Equity mutual funds offer the advantage of not requiring constant monitoring the markets, and ensuring that one need not be a seasoned investor to take advantage of the returns provided in the equity markets. These funds come in a variety of ways, such as index funds (which track the return on the index and are one of the best investment options for the long term), diversified funds, sectoral funds, etc. Each of the funds caters to a different type of investor, and once you decide on your risk profile and financial goals, you can select the appropriate mutual fund to invest into. Keep in mind that equity mutual funds offer high returns but at the risk of high risk, and this is especially true if you are looking to invest for the short term. These are ideal long term investment options.
It is advisable to invest in a mutual fund via a SIP (Systematic Investment Plan), to avoid timing the market, since at times of rising markets one gets better prices and in falling markets one gets more units. This is an effective risk management tool, and one can get better returns using this method.
One should also keep in mind that the debt markets and the equity markets typically move in opposite directions, with the debt markets benefiting when equities are down and vice versa. Since most investors cannot keep abreast with the flow of financial information that comes through daily, it is advisable to have a monthly review of the portfolio and reallocate the corpus as required. For example, if the stock markets are doing badly and are expected to continue this trend, it is advisable to shift some portion of the portfolio into debt instruments. It is important to remember that debt instruments are much less volatile with the capital being more or less assured, as a result giving lower returns. It is always advisable to have at least 20% of the portfolio in debt instruments, and increase this mix if the economy and stock market scenario is bleak, thereby safeguarding your capital.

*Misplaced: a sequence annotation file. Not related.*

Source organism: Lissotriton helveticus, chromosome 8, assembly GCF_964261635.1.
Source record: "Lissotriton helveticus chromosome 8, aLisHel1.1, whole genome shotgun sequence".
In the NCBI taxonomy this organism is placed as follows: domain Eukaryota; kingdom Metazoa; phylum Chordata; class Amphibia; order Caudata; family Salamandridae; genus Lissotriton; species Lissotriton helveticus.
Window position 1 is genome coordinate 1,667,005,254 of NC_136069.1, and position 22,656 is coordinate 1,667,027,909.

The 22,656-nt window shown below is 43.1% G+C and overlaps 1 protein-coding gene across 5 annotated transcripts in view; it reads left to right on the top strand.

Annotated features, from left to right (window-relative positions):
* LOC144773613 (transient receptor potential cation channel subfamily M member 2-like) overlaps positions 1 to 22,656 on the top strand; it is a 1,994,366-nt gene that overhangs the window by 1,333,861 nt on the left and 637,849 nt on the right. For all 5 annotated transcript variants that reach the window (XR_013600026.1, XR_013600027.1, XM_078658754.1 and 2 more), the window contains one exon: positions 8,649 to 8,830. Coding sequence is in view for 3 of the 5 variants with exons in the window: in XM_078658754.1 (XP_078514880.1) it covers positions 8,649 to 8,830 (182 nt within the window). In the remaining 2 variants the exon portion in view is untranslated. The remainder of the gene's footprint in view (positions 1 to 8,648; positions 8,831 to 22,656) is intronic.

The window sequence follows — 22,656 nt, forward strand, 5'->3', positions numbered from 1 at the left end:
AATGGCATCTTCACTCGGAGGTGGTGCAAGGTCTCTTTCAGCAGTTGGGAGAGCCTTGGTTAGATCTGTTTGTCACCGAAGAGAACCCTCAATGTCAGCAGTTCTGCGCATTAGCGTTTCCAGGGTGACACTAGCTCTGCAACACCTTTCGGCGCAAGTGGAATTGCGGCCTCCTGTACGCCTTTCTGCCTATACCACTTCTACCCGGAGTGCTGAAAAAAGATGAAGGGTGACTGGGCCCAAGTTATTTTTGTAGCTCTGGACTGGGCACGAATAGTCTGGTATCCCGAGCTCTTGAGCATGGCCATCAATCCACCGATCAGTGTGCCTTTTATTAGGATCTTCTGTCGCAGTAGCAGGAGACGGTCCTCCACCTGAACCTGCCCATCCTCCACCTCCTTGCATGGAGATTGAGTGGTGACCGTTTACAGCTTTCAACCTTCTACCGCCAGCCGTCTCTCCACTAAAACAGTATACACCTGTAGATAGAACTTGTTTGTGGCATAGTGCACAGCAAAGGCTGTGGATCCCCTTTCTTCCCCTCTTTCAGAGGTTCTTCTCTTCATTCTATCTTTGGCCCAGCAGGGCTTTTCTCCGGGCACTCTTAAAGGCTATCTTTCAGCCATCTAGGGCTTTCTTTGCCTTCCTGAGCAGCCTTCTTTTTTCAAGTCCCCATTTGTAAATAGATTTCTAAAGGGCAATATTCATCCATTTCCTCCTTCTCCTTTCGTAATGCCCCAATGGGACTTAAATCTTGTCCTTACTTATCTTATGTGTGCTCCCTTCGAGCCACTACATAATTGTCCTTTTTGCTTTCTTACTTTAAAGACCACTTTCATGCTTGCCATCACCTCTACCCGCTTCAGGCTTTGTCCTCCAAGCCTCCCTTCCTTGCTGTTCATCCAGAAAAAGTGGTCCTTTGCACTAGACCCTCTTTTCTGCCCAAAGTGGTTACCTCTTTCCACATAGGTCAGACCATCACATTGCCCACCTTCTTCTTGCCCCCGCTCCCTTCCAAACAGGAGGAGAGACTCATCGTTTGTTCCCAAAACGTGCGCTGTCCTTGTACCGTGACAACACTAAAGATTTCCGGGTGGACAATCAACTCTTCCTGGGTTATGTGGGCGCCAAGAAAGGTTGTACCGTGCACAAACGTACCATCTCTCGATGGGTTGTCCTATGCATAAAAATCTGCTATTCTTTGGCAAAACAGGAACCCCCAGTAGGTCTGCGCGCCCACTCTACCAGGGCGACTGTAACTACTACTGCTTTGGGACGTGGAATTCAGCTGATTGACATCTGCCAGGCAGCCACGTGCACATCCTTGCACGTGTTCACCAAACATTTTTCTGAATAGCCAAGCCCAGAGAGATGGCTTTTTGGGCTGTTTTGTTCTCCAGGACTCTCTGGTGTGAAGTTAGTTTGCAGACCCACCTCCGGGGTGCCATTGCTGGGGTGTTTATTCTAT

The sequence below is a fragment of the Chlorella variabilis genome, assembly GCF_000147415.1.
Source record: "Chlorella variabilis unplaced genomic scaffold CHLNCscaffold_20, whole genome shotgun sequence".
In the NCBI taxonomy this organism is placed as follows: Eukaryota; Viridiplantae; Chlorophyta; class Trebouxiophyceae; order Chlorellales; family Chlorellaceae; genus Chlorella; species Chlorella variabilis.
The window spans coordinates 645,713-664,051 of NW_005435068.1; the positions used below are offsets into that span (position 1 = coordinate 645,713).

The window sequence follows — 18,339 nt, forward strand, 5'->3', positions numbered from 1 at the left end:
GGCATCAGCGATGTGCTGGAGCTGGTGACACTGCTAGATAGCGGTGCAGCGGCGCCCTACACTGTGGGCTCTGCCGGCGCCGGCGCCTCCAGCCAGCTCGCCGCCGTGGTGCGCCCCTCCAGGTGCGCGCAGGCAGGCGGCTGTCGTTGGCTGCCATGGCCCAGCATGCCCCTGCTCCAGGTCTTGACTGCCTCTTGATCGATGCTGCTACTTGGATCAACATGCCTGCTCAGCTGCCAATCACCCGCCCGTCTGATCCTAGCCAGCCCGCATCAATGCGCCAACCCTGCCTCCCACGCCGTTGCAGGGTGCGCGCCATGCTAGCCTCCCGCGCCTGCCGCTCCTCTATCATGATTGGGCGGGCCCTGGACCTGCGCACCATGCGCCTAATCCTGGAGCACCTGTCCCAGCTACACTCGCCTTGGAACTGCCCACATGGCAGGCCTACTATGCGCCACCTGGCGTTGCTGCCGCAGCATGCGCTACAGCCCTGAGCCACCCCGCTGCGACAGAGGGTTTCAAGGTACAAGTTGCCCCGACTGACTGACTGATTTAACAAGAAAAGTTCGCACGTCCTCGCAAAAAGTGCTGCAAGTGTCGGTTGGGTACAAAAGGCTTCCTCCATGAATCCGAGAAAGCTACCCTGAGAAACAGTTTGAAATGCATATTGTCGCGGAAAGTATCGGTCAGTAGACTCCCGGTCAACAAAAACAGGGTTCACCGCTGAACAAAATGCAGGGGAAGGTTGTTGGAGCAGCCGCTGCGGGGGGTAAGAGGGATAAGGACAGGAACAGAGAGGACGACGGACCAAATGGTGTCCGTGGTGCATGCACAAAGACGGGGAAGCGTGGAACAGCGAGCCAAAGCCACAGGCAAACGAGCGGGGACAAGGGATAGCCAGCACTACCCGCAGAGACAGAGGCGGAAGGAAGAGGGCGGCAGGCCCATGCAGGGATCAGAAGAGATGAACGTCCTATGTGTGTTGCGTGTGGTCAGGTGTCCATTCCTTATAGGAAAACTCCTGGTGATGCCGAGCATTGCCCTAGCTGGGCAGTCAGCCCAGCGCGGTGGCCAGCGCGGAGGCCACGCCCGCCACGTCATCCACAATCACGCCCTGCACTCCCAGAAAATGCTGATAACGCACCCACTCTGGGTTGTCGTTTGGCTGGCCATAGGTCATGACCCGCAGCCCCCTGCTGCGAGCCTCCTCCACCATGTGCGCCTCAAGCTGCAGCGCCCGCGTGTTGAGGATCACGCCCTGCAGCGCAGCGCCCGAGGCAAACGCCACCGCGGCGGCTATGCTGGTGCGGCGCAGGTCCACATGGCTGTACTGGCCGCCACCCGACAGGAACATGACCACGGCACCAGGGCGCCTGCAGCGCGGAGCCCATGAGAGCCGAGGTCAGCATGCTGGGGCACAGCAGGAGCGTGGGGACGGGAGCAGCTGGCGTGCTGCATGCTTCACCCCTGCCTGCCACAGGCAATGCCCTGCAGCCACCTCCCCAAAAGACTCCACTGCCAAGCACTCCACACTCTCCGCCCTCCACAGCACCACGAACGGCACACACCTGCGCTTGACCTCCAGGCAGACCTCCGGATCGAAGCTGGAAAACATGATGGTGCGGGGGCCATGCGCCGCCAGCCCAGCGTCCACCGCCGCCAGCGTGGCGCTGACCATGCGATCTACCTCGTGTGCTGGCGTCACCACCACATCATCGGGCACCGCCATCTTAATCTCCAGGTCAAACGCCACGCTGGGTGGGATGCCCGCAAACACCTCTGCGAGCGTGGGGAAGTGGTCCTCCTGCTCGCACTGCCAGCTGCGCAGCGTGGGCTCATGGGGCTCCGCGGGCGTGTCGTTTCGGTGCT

One should start allocating small sums of money towards retirement. An early start can be beneficial. For example, if one wanted to build up a capital of Rs 50 lakh in 15 years, it would require Rs 8,316 per month to be invested. If you skip this period and want to build this amount in 10 years, one needs to invest Rs.18,853 every month at the same rate of return. If one is in their 30’s, it is the time to take reasonable risk it is good to consider investments into ELSS funds (one can also save tax under section 80C). Else, options such as PPF or post office deposits can be considered, which is a good low risk option providing tax free returns.
Other Fixed Income Options:
Bank fixed deposits have been considered for years as one of the safest options, with investors putting money in at 8 - 10% p.a. and not worrying about capital protection. This may be a good option for elderly people with very low risk appetites who prefer to trust their banker, and are not worried about liquidity.
Fixed Maturity Plans are close ended funds which invest in government bonds, gilt, etc. to ensure capital protection along with capital appreciation. FMPs have a maturity period of between 90 days and 3 years, with the 1 year option being the most popular. The investments into these funds are safe since they invest only in highly rated government paper. However unlike FDs they do not guarantee any interest rate, and one has to take into account their past track record, investments made, etc. to estimate the interest that can be earned. FMPs can be good options in a rising interest rate cycle as they can lock in higher rates.
Risk Cover i.e. Life and Health are two very important investments that one has to make (during this phase if not earlier). Ideally, one should ensure that there is adequate cover to take care of any debts, and provide for their spouse and children, apart from other dependents such as one’s parents. It is advisable to go in for a risk cover early in life, as the premiums will be lower, giving the maximum cover for the minimum premium.
Based on your financial goals, you can choose your asset allocation
Investment into most asset classes should be via mutual funds on a SIP model to ensure better returns over the long term
Keep your risk profile in mind when investing
The author is CEO & Founder, Right Horizons